Weekend Reading: City Journal

I couldn’t go through too many of these “weekend reading” posts without featuring America’s urban paper of record—City Journal. This is a quarterly published by the Manhattan Institute that counters, with its conservative viewpoint, much of today’s received wisdom on urban issues. It was begun in 1990 by Brian Anderson in response to decades of decline in New York City. To combat this, the journal had proposed that the city lower taxes and regulations, privatize services, modernize its policing, and demand a return to civic standards. Many of its policy suggestions were used by the Giuliani administration to great success; and more broadly, it became a bullhorn for the circus act that defined NYC in those tumultuous years, covering everything from Broken Windows policing, to race riots, to homelessness, to high-rise public housing, to the takeover by anarchists of Tompkins Square Park. While still covering NYC, it has shifted focus today to that other 800-pound gorilla of wasteful governance, California, and frequently discusses other U.S. cities.

The journal is unique not only because it defies the left, but by even bothering with urban issues, also much of the right. Today’s Republican Party, after all, consists of mostly suburban and rural constituencies, who deal only peripherally with city problems. But City Journal has long addressed these problems from street-level, offering a voice rarely heard in America’s heavily-Democratic city halls. I’ve compiled some of its best articles:

-Myron Magnet in 2008—on NYC’s degenerative atmosphere in the 1970s

-Nicole Gelinas in 2012—on why federal intervention into urban policy is a bad idea

-Daniel Patrick Moynihan in 1993—a transcript of a speech by the renowned Senator on how crime and illegitimacy skyrocketed in NYC

-David Brooks in 1994—before he became the famed New York Times columnist, comparing welfare in Europe and America

-Carolyn Lochhead in 1992—on Mark Green, the fanatical would-be mayor who ran against Giuliani

-Steven Malanga in 2008—on career panhandlers who travel to cities across the nation

-Heather MacDonald in 1993—on the bizarre story of Larry Hogue, a schizophrenic crackhead who for years terrorized the Upper West Side—vandalizing cars, setting fires to buildings, publicly masturbating, and punching children—but who couldn’t get committed because of New York’s unsound mental health policies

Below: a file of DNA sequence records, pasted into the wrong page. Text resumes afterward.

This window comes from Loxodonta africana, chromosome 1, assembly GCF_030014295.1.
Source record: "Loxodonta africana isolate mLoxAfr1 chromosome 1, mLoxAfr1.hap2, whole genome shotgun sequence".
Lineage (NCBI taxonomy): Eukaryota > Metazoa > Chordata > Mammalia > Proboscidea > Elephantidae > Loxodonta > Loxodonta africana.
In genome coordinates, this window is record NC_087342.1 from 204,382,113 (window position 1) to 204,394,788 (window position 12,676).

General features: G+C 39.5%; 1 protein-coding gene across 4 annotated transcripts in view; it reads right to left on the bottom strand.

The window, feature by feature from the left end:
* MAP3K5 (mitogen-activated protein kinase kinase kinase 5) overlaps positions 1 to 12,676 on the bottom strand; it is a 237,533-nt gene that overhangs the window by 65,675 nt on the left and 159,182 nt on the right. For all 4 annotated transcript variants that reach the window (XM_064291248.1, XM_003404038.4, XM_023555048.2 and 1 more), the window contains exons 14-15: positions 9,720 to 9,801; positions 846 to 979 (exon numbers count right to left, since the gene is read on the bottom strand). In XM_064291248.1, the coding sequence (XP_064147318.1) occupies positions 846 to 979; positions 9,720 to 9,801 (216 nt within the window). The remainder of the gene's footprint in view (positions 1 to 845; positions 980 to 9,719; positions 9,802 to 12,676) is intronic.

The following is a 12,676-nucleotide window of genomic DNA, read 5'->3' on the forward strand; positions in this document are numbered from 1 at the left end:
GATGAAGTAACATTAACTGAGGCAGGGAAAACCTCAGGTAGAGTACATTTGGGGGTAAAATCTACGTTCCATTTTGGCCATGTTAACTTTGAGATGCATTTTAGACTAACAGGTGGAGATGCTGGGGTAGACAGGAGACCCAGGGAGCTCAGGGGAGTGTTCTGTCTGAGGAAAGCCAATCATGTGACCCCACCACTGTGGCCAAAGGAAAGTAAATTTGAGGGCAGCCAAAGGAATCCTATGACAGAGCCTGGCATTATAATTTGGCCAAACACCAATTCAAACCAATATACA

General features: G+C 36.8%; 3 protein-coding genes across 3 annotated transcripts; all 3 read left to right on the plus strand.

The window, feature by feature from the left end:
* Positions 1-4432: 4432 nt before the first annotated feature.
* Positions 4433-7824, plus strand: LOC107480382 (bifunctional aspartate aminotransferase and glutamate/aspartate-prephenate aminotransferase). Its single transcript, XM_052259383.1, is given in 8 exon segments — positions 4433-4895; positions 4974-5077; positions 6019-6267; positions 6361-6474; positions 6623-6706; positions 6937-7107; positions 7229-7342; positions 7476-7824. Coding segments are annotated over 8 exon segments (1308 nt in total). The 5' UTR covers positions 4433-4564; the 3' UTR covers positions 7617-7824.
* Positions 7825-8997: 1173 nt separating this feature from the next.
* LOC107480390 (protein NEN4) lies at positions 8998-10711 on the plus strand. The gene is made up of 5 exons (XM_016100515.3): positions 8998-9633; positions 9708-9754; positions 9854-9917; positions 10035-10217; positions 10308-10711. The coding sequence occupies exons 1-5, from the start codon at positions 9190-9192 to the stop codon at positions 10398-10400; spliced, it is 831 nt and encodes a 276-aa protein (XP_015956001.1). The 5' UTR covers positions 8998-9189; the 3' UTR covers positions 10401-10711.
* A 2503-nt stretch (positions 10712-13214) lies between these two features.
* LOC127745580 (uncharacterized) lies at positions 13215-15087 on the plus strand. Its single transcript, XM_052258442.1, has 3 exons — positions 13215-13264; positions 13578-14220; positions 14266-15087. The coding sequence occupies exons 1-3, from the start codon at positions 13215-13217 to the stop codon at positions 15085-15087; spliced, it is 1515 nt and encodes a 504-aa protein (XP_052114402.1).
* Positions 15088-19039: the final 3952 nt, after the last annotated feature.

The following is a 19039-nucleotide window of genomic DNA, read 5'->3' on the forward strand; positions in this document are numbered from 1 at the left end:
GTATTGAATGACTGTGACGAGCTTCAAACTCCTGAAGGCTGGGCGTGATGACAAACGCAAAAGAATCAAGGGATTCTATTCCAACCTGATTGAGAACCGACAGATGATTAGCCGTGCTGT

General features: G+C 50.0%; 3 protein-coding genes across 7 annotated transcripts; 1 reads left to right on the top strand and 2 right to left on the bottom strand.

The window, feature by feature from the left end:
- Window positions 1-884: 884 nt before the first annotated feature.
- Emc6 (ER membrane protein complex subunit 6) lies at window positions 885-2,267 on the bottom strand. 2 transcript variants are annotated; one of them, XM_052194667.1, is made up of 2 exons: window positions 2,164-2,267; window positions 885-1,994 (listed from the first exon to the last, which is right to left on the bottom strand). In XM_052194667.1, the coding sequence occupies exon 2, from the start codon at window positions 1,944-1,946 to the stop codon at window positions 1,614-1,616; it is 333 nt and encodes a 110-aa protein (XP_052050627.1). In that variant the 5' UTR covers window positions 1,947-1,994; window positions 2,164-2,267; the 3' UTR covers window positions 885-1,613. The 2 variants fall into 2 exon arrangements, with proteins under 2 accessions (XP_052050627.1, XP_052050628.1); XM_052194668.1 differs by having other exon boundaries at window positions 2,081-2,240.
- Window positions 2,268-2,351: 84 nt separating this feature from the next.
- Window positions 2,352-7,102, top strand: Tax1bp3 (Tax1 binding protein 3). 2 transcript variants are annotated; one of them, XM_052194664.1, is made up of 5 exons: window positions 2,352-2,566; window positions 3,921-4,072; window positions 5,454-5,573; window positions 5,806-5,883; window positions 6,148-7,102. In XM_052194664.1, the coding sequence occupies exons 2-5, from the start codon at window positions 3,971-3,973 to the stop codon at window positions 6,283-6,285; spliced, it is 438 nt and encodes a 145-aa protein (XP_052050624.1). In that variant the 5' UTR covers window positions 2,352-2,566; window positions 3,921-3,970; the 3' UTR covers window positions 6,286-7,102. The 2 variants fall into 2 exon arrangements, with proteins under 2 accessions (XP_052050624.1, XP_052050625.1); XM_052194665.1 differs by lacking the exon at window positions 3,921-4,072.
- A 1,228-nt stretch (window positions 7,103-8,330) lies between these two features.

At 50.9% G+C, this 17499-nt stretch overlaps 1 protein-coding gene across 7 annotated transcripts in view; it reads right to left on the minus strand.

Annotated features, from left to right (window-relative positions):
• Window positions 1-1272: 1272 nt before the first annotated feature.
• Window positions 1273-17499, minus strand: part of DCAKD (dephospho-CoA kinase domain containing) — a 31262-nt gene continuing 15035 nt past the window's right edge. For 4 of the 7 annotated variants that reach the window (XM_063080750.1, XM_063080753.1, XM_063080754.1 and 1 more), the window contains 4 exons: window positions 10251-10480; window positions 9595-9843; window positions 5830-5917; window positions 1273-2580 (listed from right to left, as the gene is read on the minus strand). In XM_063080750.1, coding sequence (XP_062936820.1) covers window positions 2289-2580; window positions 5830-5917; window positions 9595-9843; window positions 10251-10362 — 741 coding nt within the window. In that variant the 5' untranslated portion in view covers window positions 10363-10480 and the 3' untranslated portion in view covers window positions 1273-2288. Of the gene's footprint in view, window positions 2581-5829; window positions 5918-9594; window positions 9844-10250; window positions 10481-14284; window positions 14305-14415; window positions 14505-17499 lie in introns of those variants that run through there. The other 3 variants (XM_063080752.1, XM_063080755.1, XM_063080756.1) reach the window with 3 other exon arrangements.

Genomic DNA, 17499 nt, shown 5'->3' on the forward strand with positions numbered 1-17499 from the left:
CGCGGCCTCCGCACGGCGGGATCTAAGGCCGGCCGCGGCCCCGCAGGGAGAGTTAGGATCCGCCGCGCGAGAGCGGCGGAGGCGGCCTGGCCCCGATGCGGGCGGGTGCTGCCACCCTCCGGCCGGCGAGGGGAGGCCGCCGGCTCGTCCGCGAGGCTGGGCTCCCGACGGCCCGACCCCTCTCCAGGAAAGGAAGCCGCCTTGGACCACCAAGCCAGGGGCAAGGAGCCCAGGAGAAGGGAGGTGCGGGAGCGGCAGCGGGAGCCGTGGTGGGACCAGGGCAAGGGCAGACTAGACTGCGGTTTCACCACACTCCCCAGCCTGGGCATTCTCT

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An Antiquated Ticket Law, Suspended but not Abolished

Baltimore, MD

If you buy numerous Baltimore Orioles tickets today for the series this September against the Yankees, and the O’s have a successful season, chances are you’re in for a windfall. Because while these tickets now cost around $20, you’ll be able to sell them that week for several times more, to fans counting down to the playoffs. But don’t do this outside the stadium, or anywhere else in Baltimore, for that matter, because then you’ll be breaking the law–or at least one that’s enforced assuming you’re not Ticketmaster. Continue reading

Weekend Reading: Motor City Takeover

-Detroit was everywhere in the news this week when it was determined, after several years of wrangling, that the city would be taken over by the state of Michigan. Whether or not the move was necessary, it undoubtedly has political connotations, since it will mean a Republican legislature and governor (Rick Snyder) controls operations for a Democratic city (Detroit went 98% Obama). But some say it’s needed in a place that’s near the top in murder, unemployment, illiteracy, poverty—and one that can’t even clean its parks, electrify its streets, and reign in its feral dogs. I’ve compiled some opinions from the “chattering class”:

1. One from the Detroit Free Press by a writer who actually flip-flopped on the issue, and now favors the takeover
2. A declaration by Forbes that Detroit is America’s “Most Miserable City” (this was actually published last week. Did it embarrass Snyder into action?)
3. A blog piece from The Nation saying the move is political, and antithetical to democracy, since it violates local autonomy
4. Pieces from the NYT , the National Journal, and the Atlantic Cities about the “problems” that have arisen from Detroit’s gentrification
5. A Planetizen piece about Detroit’s plan to shrink itself
6. One in the Wall Street Journal about the city’s disastrous political and business climate, and why the takeover is a welcome change

So, readers, what is the takeover of Detroit: an arbitrary seizure of local autonomy that is motivated by politics? Or something that will bring accountability—and perhaps even prosperity—back to a long-struggling city?

-Thanks once again to the Congress for the New Urbanism for posting a Facebook link to my latest article. The organization was started in 1993 to champion “New Urbanist” designs—a.k.a. street grids, alleyways, and public spaces—for suburban neighborhoods. It is one inspiration behind the “form-based” codes now being written in many municipalities. But since then it has broadened its purview to other urban issues, and is headed by John Norquist, who is famous for pioneering the nation’s first school voucher program as former Milwaukee mayor. CNU’s website has got a flurry of resident bloggers, so check them out when you get a chance…